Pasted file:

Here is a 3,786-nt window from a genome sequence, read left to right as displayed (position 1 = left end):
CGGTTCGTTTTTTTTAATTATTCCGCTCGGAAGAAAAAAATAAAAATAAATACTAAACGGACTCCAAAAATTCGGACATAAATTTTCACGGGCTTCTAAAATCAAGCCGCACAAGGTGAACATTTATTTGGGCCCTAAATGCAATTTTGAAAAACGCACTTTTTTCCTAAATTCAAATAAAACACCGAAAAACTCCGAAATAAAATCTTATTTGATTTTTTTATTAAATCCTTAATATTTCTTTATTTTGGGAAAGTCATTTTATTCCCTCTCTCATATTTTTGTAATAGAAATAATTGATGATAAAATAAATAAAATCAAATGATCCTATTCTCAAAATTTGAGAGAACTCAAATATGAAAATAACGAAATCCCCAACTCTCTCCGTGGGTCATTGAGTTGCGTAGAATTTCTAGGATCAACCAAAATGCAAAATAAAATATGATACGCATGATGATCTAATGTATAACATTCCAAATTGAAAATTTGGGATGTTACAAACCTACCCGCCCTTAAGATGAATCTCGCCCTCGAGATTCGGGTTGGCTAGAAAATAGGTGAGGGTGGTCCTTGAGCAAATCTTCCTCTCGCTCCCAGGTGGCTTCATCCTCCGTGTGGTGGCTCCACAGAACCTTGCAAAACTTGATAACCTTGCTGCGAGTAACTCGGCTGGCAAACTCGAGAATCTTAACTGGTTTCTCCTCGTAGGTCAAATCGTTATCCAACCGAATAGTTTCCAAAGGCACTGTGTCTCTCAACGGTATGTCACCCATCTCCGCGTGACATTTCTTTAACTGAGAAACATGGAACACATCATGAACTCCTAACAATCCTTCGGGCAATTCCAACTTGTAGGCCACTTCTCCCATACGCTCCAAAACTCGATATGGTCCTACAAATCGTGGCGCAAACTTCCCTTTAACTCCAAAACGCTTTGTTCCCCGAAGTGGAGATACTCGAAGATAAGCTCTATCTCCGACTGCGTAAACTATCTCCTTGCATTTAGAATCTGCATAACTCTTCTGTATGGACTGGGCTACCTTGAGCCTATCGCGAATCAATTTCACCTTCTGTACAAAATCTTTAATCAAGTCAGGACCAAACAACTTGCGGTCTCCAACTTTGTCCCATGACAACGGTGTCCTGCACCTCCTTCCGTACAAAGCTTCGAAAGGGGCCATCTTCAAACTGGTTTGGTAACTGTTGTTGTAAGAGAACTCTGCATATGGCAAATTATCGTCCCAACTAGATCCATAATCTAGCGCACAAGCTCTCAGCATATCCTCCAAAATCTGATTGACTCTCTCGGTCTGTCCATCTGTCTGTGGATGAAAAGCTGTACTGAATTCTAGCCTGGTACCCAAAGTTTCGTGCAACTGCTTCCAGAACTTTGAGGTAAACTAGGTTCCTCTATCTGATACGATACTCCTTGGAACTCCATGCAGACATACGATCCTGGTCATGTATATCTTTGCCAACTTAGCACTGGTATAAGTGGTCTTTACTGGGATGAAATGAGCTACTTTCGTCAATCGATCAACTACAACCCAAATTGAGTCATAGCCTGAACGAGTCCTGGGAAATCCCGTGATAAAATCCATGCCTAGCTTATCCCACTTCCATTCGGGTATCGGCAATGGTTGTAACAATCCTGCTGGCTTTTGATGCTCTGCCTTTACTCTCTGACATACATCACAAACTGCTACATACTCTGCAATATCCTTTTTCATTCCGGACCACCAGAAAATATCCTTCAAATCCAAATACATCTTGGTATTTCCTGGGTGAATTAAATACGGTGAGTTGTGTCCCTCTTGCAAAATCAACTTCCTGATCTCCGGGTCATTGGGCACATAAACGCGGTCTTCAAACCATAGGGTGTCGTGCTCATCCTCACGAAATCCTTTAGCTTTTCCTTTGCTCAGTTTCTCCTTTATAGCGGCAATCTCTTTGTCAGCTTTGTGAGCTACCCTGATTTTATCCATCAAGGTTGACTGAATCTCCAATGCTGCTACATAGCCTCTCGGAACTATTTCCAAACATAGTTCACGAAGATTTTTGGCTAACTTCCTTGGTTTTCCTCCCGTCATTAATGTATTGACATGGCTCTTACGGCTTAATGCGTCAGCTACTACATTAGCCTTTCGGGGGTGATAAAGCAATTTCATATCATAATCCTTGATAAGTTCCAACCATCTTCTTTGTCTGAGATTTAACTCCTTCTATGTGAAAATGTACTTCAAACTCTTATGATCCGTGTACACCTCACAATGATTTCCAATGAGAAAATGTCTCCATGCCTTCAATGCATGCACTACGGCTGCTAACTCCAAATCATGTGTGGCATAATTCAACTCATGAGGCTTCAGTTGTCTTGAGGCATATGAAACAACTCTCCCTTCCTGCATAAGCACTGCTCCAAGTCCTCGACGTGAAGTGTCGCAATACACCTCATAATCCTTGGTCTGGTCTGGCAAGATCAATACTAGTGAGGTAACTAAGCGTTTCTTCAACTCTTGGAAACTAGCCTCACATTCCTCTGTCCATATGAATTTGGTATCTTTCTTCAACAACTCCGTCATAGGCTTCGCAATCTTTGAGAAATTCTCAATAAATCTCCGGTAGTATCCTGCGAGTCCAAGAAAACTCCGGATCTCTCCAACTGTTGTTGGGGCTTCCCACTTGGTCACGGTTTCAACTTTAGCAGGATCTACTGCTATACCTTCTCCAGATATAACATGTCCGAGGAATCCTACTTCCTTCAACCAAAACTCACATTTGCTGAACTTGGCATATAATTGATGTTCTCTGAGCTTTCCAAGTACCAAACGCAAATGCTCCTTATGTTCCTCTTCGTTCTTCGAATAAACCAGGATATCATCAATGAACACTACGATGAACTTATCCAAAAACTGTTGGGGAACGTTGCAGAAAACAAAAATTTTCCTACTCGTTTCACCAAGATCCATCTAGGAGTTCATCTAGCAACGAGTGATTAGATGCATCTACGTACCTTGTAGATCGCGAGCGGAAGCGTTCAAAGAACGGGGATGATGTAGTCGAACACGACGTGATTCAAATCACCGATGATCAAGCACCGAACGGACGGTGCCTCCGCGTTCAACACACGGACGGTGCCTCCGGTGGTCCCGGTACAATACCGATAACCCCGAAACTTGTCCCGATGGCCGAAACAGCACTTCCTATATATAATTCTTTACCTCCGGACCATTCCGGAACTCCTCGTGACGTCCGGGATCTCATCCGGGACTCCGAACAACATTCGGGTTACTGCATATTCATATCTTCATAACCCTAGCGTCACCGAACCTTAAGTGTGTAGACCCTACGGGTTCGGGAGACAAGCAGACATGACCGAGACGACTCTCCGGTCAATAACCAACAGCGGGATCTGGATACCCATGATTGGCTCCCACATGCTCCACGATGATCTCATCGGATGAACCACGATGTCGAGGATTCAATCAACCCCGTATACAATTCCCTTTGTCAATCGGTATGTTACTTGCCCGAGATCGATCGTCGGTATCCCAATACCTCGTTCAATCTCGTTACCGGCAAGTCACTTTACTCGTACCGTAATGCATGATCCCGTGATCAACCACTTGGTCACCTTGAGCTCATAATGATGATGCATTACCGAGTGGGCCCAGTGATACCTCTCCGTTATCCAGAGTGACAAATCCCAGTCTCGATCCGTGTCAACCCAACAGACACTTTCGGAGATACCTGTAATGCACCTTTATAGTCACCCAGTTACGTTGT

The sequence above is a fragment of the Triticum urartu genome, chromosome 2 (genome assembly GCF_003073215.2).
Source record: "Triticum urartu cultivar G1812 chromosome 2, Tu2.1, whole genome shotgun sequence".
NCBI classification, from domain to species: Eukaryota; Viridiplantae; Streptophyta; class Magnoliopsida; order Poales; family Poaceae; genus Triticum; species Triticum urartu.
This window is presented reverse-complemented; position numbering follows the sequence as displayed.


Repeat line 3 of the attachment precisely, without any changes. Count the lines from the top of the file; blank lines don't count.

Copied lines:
The sequence above is a fragment of the Triticum urartu genome, chromosome 2 (genome assembly GCF_003073215.2).